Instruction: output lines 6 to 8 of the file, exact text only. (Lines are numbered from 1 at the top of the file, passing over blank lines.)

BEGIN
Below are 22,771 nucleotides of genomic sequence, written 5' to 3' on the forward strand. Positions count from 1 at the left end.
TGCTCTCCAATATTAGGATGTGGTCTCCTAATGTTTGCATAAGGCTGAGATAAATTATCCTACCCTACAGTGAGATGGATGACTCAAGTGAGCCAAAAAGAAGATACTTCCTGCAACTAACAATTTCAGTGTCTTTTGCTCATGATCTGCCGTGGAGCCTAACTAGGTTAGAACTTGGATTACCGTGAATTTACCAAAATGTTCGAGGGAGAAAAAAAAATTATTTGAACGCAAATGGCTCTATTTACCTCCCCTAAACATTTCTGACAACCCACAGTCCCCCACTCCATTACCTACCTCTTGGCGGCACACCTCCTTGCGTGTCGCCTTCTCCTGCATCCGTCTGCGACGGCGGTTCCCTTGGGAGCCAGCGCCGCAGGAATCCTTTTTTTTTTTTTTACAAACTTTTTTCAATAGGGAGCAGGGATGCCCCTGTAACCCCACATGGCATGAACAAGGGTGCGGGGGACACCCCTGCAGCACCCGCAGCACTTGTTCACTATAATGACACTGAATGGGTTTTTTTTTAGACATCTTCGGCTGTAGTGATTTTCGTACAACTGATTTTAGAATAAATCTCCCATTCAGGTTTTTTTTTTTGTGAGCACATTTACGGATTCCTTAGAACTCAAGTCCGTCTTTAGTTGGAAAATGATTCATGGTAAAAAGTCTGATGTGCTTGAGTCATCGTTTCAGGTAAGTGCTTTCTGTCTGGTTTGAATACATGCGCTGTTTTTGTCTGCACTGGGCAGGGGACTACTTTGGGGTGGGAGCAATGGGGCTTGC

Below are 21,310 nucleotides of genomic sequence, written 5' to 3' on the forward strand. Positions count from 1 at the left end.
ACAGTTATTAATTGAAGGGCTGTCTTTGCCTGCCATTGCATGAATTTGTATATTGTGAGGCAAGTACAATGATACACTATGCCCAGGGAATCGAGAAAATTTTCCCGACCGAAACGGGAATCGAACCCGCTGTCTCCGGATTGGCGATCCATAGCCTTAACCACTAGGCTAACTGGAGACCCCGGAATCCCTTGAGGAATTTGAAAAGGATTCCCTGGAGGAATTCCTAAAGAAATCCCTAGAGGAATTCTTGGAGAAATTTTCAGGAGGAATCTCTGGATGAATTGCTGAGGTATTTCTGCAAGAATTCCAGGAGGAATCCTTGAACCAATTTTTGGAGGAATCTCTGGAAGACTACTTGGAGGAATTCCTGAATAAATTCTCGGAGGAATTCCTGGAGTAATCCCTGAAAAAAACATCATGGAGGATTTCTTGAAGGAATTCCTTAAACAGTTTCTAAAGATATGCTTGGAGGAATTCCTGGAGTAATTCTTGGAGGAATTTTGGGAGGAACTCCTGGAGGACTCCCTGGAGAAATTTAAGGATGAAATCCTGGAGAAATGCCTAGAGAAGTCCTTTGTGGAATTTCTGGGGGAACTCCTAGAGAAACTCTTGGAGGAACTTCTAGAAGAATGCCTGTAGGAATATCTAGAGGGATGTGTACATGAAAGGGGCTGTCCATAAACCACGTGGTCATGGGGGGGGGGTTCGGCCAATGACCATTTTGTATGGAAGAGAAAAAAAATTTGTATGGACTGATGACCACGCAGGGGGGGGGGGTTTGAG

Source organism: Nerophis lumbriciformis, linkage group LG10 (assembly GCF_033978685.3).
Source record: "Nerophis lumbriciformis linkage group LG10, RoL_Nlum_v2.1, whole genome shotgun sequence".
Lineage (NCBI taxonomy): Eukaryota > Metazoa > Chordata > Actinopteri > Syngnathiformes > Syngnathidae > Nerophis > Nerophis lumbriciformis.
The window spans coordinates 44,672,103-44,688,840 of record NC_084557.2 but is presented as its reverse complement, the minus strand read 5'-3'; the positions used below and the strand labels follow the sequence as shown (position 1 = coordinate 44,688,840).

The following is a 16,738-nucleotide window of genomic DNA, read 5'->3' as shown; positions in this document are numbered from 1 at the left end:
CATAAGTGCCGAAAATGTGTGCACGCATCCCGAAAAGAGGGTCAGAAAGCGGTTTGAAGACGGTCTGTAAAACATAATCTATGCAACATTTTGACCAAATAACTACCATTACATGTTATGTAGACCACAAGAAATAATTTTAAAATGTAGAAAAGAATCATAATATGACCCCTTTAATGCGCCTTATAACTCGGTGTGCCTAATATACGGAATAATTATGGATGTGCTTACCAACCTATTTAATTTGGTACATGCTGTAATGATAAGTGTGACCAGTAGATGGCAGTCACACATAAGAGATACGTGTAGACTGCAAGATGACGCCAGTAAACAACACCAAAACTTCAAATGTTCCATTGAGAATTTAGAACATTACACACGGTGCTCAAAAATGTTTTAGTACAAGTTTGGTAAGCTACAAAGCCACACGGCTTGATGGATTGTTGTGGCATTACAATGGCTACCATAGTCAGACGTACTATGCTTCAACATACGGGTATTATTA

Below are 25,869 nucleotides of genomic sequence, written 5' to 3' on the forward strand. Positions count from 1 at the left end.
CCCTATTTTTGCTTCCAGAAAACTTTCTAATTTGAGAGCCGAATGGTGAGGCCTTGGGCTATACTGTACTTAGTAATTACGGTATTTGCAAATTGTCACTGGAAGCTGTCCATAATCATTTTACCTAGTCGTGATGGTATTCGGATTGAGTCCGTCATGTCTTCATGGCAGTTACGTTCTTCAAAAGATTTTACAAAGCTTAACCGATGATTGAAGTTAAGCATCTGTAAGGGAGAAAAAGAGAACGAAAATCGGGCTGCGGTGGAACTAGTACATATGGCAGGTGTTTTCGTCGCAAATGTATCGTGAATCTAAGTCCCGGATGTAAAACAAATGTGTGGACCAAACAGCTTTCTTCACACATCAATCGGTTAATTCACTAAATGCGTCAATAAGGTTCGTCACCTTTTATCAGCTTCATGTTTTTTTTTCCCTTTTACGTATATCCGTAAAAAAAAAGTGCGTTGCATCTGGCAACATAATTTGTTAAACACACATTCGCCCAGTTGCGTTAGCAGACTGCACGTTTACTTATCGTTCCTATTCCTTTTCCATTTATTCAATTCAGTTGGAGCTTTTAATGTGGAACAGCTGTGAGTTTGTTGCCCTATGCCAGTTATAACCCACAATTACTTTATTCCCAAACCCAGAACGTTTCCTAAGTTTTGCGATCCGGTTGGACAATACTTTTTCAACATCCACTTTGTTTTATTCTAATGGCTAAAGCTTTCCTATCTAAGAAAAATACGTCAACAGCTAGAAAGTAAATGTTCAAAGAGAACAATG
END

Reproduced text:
Source record: "Nerophis lumbriciformis linkage group LG10, RoL_Nlum_v2.1, whole genome shotgun sequence".
Lineage (NCBI taxonomy): Eukaryota > Metazoa > Chordata > Actinopteri > Syngnathiformes > Syngnathidae > Nerophis > Nerophis lumbriciformis.
The window spans coordinates 44,672,103-44,688,840 of record NC_084557.2 but is presented as its reverse complement, the minus strand read 5'-3'; the positions used below and the strand labels follow the sequence as shown (position 1 = coordinate 44,688,840).